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Drunk Spurs keeper nicked doing 15mph

‘Fall from
grace’: The
Spurs star
arrives at
court for
drink-drive
hearing
PICTURES:
PA/GETTY/ALAMY

PREMIER League goalkeeper Hugo Lloris was found surrounded by vomit when he was pulled over for drink-driving, a court heard yesterday.

The Spurs captain had to be helped from his £65,000 Porsche Panamera by police who stopped him a month after he had led France to World Cup victory.

He admitted a charge of drink-driving and was fined £50,000 and banned from the road for 20 months.

Pricey: The footballer’s Porsche Panamera was worth £65,000

The 31-year-old, who has made more than 200 league appearances for his club since signing in 2012, was stopped when officers saw his car being driven at 15mph in a 30mph zone in Gloucester Place, central London, in the early hours of August 24.

The Porsche ‘veered towards parked vehicles, nearly clipping them, before correcting itself’, said prosecutor Henry Fitch. Lloris, who was with an unnamed passenger, also drove through a red light, he said.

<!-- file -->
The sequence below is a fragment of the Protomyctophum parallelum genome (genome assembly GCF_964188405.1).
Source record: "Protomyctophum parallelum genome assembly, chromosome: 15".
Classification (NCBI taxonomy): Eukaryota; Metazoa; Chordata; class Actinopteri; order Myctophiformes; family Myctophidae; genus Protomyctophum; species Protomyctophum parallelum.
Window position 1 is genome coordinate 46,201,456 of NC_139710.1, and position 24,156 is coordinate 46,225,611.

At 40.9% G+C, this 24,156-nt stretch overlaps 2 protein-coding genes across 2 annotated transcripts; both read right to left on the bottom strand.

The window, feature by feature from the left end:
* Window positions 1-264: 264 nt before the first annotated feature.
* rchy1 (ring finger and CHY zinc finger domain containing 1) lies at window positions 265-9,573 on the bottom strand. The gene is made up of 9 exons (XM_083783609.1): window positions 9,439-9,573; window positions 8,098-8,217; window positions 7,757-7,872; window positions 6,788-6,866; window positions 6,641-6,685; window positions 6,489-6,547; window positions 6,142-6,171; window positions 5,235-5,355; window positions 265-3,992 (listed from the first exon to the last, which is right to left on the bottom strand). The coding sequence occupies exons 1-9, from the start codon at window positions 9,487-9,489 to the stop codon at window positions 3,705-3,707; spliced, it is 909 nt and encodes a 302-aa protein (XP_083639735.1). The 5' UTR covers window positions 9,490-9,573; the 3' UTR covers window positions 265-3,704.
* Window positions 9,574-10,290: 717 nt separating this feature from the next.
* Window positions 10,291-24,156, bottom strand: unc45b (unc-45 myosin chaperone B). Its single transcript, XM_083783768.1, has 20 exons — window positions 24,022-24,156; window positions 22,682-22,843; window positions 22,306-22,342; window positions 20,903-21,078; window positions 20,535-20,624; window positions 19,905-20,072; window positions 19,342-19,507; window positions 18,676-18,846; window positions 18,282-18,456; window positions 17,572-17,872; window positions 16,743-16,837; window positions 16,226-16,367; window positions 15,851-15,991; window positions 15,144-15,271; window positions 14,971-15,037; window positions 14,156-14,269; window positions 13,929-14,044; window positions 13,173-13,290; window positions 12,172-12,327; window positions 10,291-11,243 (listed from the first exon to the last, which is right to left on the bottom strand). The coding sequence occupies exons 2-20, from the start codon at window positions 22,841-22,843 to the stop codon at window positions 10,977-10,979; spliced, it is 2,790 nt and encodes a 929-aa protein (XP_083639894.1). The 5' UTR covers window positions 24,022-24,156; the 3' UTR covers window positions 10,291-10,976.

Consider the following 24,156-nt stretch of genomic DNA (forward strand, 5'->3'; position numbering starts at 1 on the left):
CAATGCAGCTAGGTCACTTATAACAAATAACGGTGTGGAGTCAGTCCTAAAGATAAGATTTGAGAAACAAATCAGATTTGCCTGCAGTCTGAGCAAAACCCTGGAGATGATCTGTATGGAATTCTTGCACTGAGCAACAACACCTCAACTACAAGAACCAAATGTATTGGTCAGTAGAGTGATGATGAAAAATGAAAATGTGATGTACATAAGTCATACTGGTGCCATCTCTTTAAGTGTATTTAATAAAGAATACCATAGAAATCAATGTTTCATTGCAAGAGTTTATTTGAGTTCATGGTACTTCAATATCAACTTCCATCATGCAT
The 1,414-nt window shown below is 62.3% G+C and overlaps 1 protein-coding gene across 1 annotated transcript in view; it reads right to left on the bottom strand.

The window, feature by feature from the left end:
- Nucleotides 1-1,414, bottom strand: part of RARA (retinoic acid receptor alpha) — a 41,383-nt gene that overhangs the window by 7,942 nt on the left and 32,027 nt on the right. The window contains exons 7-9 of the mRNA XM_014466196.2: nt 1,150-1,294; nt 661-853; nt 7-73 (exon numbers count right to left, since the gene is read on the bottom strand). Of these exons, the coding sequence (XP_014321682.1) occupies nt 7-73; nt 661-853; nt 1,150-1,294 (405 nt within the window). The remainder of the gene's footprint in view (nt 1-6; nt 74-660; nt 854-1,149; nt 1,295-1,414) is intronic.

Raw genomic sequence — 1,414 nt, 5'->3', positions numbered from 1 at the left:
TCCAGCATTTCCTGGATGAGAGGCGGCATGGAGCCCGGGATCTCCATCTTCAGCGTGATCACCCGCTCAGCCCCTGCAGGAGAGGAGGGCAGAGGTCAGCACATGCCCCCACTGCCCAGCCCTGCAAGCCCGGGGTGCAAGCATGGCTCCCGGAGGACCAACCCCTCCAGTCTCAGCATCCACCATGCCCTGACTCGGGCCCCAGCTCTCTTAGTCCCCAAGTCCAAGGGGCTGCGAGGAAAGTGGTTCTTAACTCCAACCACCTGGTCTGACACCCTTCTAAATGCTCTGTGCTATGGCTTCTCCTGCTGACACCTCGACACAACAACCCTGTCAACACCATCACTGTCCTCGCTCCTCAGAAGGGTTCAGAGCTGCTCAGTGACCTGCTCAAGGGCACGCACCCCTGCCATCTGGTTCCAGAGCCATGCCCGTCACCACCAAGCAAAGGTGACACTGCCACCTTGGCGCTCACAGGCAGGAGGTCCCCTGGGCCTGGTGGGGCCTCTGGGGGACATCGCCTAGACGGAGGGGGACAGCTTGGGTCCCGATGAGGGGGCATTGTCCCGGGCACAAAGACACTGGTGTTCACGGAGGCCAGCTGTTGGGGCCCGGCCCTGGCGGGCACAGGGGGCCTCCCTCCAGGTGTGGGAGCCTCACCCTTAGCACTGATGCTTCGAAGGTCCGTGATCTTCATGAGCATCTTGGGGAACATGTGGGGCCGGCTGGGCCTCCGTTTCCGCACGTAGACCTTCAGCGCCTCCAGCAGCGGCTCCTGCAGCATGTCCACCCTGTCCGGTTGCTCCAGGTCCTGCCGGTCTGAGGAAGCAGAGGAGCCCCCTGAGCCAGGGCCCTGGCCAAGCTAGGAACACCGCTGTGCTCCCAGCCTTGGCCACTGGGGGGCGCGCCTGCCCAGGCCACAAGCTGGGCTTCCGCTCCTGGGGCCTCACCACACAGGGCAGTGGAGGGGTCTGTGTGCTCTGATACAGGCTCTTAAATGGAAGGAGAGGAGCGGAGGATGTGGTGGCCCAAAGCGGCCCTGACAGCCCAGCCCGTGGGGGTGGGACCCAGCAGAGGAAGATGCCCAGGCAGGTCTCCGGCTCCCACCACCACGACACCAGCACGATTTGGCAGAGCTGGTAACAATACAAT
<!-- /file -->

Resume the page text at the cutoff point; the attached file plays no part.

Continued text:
He was breathalysed and the result showed he had 80mg of alcohol in 100ml of breath. The limit is 35mg.

His defence counsel, David Sonn, told the court: ‘On July 15, he was arguably the proudest man on the planet having captained France to World Cup victory.

‘Just 40 days later, he was arrested and experienced the indignity of being handcuffed and put in a police station overnight. The spectacular fall from grace is not lost on Mr Lloris.’

Westminister magistrates heard Lloris, of East Finchley, north London, had been ‘showered with drinks’ that night at a Mayfair restaurant where he had dined with friends.

Proud moment: Lloris Lloris lifts World Cup aloft

By 2am, he was ‘completely drunk’, said Mr Sonn, who added that, when a taxi cancelled on him, he made the ‘unwise decision’ to drive home.

In sentencing Lloris, magistrate Amanda Barron told the footballer: ‘Not only were you putting your own life at risk but also that of your passenger. It was pure luck you did not cause damage to other vehicles or pedestrians.’